Redirect self back to your circle of control
One of the greatest lies that we tell ourselves is that we can control everything around us. Which makes sense because feeling like we have no control can make us feel incredibly helpless. However, the reality is that it isn’t really all or nothing like that. One of the most powerful shifts that we can make is acknowledging what is outside of our control & taking radical responsibility for what is within our control.
A helpful concept that I have shared with many of the individuals I have worked with is the Circle of Control. I can’t tell you where this originated from, it was originally shared with me by a supervisor, and even googling it, I can’t seem to find where it originates. So full disclaimer this isn’t my original idea, and happy to give credit if you can share with me where this does come from. I have however adapted it slightly to better fit with Acceptance and Commitment Therapy as this is a therapeutic approach I use often and find to be helpful with most of the individuals I get the pleasure of working with.
So looking at the image below, we have 3 circles.
The outer circle;
Are all the things that we have no control or very limited control over.
The middle circle;
Are all the things that we have some control or influence over. The things we can have an impact on but may not be able to control the outcome. Some people refer to this circle as your circle of influence.
The inner circle, this is our circle of control;
This is where we have the most if not all of the control.
I have included some examples in the picture below. One of the things I encourage the individuals I work with is to do is draw one up for themselves. Focusing on the factors in their lives which are specific to them or the situation they are struggling with. This will make this concept more personalised and meaningful to you.
How to use the circle of control?
There are lots of different applications. Here are some of the ones I have come across.
When we are struggling we can use the circle of control…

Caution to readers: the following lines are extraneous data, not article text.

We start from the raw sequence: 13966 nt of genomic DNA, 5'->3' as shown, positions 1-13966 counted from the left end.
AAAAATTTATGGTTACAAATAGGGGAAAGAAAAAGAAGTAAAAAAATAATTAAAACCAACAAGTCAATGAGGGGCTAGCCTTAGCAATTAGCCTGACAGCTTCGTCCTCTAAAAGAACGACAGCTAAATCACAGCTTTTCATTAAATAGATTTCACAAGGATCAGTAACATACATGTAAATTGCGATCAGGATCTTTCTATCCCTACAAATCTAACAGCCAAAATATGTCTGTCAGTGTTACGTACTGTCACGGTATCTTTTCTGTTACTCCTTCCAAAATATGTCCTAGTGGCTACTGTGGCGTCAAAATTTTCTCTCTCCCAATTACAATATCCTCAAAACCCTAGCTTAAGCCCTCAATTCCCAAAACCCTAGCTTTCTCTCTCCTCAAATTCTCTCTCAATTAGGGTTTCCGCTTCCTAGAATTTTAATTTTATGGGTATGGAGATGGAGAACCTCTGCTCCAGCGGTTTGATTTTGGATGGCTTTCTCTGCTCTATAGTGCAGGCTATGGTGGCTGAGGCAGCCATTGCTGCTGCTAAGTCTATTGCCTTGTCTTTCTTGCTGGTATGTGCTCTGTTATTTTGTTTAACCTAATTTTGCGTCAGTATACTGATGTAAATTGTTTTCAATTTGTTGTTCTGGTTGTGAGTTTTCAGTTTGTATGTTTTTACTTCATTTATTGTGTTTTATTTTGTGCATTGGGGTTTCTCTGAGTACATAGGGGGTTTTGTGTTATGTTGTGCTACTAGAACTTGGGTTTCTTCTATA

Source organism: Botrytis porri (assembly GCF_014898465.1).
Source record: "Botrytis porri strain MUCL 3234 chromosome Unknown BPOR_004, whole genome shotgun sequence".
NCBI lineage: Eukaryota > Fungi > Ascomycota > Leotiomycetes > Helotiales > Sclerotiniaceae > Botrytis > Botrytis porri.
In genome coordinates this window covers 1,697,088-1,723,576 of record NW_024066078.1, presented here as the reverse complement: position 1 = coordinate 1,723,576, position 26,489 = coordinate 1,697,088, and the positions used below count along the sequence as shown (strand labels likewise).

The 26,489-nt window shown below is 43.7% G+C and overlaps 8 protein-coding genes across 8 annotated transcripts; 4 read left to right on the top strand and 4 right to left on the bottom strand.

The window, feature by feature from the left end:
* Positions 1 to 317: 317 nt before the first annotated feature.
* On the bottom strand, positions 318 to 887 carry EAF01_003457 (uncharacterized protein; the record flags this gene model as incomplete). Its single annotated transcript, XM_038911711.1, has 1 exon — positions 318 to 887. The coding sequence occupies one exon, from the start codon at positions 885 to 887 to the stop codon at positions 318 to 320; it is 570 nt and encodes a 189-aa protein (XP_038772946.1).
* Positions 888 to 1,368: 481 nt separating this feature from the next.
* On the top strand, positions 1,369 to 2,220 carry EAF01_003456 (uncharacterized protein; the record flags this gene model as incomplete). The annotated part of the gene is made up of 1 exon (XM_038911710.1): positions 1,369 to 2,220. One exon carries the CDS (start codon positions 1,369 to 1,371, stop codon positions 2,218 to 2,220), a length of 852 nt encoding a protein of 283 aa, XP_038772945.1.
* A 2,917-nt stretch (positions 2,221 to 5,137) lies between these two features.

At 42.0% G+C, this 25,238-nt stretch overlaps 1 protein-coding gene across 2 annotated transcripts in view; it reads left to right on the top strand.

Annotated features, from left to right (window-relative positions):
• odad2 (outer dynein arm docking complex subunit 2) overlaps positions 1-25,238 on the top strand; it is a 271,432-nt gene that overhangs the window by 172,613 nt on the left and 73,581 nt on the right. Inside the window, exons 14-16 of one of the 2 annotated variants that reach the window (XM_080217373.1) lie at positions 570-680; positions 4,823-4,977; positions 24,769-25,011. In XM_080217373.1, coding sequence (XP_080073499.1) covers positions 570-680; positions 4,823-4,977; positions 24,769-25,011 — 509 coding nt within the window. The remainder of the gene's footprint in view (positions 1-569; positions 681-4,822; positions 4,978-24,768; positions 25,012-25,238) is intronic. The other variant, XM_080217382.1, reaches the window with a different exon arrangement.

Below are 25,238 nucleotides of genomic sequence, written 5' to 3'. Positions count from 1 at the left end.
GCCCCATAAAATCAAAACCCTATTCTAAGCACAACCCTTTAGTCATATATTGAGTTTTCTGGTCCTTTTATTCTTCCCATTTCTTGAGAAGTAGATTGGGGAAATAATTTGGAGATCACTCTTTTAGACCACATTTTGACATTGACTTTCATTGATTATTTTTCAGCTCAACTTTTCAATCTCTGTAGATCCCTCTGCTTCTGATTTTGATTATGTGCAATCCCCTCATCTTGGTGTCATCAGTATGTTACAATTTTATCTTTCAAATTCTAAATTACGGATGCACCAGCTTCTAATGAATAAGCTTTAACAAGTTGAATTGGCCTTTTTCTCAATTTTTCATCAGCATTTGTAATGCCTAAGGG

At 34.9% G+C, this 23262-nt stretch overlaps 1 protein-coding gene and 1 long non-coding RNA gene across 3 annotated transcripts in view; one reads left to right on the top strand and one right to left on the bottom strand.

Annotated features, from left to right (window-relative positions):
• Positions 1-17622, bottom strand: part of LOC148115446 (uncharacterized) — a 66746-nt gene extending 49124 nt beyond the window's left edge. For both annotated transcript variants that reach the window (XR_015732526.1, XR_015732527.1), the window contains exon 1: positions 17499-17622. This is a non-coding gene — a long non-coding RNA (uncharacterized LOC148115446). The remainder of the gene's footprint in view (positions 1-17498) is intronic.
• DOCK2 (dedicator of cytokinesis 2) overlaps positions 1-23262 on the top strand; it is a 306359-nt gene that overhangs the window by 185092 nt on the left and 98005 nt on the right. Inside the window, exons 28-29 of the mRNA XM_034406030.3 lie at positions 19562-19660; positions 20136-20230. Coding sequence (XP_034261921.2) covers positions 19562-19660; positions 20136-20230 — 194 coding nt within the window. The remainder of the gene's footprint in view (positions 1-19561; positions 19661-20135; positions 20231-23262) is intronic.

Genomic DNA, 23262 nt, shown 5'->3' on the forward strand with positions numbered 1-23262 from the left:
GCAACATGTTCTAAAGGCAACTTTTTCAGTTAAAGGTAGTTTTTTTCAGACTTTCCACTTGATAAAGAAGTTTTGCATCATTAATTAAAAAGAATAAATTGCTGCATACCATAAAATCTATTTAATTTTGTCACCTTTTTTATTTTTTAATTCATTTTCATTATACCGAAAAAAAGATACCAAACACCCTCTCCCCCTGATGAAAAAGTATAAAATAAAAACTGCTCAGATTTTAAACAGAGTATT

If we can recognise that we are feeling helpless or hopeless, we often find that we are spending a lot of our time & energy focused on things we can’t control. We may be trying to control people which is negatively impacting our relationships. We may be thinking excessively about world or country wide problems which is great when it is followed up by meaningful actions, but most of the time us average Joes & Janes don’t really have a whole lot of control over these things. Therefore this can just be a whole lot of worrying. If we are thinking ruminating on the past, this can definitely impact on our wellbeing and capacity to be present and enjoy life because we can’t change what has already happened.
So if any of these sounds like you. Something that may be helpful, is to shift your perspective to focus on doable, achievable actions that you can make. Focusing on what is within your control. For example, you can control the boundaries you put up with people, however can’t control how people respond to your boundaries. You can do things to influence the types of feelings that are dominant for you on a daily basis, and the frequency and intensity of the automatic thoughts that come up for you, however you can’t necessarily pick & choose the thoughts and feelings you have. You can set up your schedule how you like it, however you can’t control when other people you may need to meet with have availability. So rather than getting caught up in what you can’t control, we encourage you to focus on what parts you can influence. And most importantly, the things you can control, which is largely how you respond.